Excessive use of antibiotics
It is not possible to eliminate infection as a complication of hospitalization because the management infrastructure and architectural design actually promotes this raging cluster epidemic. The routine movement of personnel from one patient to another in assembly line fashion lends itself to cross-contamination. Moreover, the broad-based failure to timely diagnose and appropriately treat the newly acquired infections with antibiotics that match the sensitivity test results has compounded the problem. Furthermore, infectious disease consultants and nurse epidemiologists are finding new strains of bacteria that are now resistant to a growing number of antibiotics.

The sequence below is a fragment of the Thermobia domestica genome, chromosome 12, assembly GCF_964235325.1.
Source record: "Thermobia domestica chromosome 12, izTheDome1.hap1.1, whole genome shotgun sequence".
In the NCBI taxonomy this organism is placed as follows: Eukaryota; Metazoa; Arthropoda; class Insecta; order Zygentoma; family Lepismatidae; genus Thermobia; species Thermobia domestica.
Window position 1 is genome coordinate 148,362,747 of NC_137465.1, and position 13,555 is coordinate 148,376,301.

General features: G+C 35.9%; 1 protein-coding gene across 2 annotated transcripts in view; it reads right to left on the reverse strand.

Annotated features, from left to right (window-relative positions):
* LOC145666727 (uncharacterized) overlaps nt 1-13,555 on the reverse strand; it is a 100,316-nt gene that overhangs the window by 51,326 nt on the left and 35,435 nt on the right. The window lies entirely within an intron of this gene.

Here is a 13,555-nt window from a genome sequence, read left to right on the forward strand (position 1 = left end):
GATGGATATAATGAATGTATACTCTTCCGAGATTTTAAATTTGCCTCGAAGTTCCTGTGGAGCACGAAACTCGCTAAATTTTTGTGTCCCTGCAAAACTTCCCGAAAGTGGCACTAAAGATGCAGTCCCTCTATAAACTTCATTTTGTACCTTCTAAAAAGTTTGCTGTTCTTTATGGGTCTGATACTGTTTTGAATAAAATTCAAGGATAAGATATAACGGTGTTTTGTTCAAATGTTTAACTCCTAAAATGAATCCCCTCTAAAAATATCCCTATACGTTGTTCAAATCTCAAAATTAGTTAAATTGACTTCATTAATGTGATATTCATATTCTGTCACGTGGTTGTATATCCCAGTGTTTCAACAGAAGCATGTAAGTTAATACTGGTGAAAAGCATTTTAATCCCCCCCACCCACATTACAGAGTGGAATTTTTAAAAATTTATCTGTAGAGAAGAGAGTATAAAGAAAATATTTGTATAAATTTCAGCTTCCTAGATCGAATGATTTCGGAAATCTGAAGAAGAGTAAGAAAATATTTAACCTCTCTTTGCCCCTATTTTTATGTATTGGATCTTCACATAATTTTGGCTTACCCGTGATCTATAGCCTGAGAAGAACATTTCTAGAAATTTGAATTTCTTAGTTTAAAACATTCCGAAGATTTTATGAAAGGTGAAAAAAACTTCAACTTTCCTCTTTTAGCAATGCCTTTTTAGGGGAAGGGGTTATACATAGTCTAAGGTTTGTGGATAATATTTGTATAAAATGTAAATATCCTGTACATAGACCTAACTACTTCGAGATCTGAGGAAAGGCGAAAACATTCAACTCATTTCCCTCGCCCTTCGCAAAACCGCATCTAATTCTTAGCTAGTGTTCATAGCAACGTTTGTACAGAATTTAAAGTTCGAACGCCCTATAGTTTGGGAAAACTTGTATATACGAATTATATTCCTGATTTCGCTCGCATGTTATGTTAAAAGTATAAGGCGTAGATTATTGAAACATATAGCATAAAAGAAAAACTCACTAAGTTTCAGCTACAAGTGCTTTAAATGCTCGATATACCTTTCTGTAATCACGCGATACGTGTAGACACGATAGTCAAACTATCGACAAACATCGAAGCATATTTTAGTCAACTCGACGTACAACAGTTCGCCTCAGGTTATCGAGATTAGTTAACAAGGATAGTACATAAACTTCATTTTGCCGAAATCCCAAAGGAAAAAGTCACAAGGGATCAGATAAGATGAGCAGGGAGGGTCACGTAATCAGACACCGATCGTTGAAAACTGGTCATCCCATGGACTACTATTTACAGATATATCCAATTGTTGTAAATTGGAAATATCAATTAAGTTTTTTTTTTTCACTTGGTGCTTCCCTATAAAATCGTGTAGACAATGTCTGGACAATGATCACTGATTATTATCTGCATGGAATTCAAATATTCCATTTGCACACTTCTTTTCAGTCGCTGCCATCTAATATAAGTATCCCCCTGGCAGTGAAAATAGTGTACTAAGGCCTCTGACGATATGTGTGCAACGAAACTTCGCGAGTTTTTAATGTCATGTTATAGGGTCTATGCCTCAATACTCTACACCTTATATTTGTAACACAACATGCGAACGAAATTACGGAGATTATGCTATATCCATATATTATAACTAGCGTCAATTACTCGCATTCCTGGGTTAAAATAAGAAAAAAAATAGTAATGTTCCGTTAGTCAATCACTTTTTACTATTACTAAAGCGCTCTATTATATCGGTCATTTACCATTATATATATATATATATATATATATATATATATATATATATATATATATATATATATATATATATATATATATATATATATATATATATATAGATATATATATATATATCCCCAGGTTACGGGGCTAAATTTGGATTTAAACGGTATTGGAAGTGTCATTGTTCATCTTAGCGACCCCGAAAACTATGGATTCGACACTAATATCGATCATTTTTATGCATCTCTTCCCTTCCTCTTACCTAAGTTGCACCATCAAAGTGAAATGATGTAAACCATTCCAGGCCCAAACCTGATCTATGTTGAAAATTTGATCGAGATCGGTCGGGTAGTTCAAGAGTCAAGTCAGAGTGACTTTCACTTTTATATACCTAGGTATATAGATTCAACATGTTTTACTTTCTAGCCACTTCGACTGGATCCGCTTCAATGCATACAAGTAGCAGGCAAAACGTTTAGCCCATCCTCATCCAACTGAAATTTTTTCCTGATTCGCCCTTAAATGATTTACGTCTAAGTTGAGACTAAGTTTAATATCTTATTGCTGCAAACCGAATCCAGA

Although scientists have yet to prove this theory, many researchers believe that this is the result of prescribing antibiotics on a large scale without proven sensitivity. Nonetheless, you can make a tremendous difference in reversing this trend if you simply insist that your doctor prescribe only those antibiotics that are proven effective against the particular infection being treated. In some cases, when it is prudent to start treatment before knowing the results of the culture, you should insist that the doctor follow with the culture report as soon as it is available and change the antibiotic if necessary. This is one area of medical treatment where you can prevent doctors and nurses from committing malpractice.